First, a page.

Every time I open a plant catalog or see a television commercial for sale-priced $99 raised bed gardening kits, I cringe! You don't need to spend that kind of money to build your own four-by-four-foot bed or even a 20-foot-long one.
My husband builds mine. He buys two 1 x 8-inch cedar boards, which don't rot with age. They come in 8-foot lengths, which is perfect for 4 x 4-foot beds. Cut each plank in half, so that it is 4-feet long. Or, you can have a home improvement/lumber store make the cuts. Many places will do it for free.
Husband also buys a 3-foot length of a 1 x 1-inch pine stake; he cuts it into four pieces and uses them to nail the cedar boards to at corners for bracing. That's all!
Grouping together several raised beds makes a substantial vegetable garden that is easy to maintain, with no weeding and crops that mature fast
I place the boxes on cleared ground. We cut and roll up our turf, but many gardeners do not think it is necessary. The added 6 inches of soil will bury most of the grass and weeds beneath. After I situate the boxes (four or five grouped together makes a good sized garden), I put down three layers of newspaper to suppress errant weed or grass seeds that might sprout. Paper degrades fully within weeks and feeds the soil.
Another fast, cheap method of building raised beds is to use concrete construction blocks. They have a big bonus. Their holes can be filled with soil mix and planted with herbs or strawberries.
The extra gathered heat from concrete is perfect for Mediterranean-type herbs such as rosemary and lavender. Strawberry plants grow huge and fruit fast in the holes. Each block is 16 inches long by 8 inches high; I purchase mine at big box stores as find the price most reasonable. Beds of 13 feet or longer by 4 feet wide are cheaper to build using blocks than with cedar boards.
Cement construction blocks are a cheap method of building raised beds.
You will be planting seeds and transplants close, because the beds are smaller and the soil is richer. But, plants grown close together in raised beds mature faster, because they compete for nutrients and sunlight. Each plant senses the distance of others and adjusts its metabolism to compete. Several university studies have proven this competition syndrome by identifying how plants perceive others nearby using the green light spectrum.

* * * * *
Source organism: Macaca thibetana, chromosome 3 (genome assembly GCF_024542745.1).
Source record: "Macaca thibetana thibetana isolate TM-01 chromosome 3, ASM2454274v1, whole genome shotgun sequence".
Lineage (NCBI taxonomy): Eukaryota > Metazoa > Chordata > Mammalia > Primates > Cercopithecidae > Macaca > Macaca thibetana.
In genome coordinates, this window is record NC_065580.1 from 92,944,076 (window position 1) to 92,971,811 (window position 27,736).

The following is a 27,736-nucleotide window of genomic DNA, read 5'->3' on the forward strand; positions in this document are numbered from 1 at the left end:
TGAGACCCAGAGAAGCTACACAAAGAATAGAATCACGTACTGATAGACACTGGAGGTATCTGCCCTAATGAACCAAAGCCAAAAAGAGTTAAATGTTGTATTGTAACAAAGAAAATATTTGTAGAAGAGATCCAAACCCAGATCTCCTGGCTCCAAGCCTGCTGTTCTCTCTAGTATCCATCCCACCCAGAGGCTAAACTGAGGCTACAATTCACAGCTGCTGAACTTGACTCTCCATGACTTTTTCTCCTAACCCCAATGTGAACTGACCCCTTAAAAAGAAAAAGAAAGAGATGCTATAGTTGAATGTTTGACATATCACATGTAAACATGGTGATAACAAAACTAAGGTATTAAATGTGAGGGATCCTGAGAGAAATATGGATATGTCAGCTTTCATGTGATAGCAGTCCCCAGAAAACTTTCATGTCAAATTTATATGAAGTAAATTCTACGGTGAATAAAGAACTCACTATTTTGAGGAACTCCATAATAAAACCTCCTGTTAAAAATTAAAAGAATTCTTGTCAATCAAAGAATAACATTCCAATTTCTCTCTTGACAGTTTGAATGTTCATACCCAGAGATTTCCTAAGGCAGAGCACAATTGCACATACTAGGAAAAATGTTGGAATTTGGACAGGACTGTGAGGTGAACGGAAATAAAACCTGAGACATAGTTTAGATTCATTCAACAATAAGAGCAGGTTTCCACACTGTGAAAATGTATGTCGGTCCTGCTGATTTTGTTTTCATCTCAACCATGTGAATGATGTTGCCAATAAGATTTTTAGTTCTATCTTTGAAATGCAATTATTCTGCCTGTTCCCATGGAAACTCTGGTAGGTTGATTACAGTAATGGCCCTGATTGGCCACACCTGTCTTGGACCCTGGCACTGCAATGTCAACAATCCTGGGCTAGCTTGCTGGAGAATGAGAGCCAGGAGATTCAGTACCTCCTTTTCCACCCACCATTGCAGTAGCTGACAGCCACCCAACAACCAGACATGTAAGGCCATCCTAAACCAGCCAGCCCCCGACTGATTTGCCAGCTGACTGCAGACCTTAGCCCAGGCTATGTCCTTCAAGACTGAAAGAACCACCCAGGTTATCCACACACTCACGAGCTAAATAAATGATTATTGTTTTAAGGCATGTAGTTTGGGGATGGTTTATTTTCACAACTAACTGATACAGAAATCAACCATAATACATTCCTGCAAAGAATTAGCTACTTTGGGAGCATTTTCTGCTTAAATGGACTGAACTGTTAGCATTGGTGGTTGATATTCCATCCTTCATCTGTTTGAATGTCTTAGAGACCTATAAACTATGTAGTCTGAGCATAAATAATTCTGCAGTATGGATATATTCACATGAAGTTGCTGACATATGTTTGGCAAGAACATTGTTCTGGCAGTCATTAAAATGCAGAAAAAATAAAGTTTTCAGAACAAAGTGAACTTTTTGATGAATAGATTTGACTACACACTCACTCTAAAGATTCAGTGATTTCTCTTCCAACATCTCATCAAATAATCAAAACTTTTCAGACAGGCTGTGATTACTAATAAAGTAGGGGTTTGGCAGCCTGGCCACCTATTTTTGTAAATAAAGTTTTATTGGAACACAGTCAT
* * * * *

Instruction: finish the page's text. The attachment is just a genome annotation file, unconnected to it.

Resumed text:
This 4 x 4-foot bed is crowded with productive peppers, cucumbers, a tomato plant and insect-repelling flowers that are edible.
Raised Bed Soil Mix
The more organic matter there is in soil, the better. Soil microbes are fed, oxygen and water
readily reach roots and plants thrive. Here’s the recipe I’ve developed in the last decade that
works best for my garden.
For one 4 x 4-foot raised bed. (Multiply amounts to fill larger beds.)
2 bags (2-cubic-feet each) top soil
1 pail (3-cubic-feet) peat moss
1 bag (2 to 3-cubic feet) compost or composted cow manure
2-inch layer of shredded leaves or grass clipping.
If you use grass, make sure the clippings are not from a lawn that has been sprayed with herbicides or been fertilized with a food that contains granular herbicides to kill weeds. Both persist and will kill plants beds up to three years after the initial application.
Mix all materials with a hoe or cultivator and water well. Be sure to mulch well with organic Matter such as more leaves or clippings or straw.
Doreen Howard has written for The Old Farmer's Almanac All-Seasons Garden Guide for 15 years and is the former garden editor at Woman’s Day as well as a photographer. She has grown more than 300 varieties of heirloom edibles and flowers in the last two decades.
In stores now!
Look for Doreen's newest book, Heirloom Flavor: Yesterday's Best-Tasting Vegetables, Fruits and Herbs for Today's Cook. Find in stores everywhere including Walmart and on the Web including Amazon.com.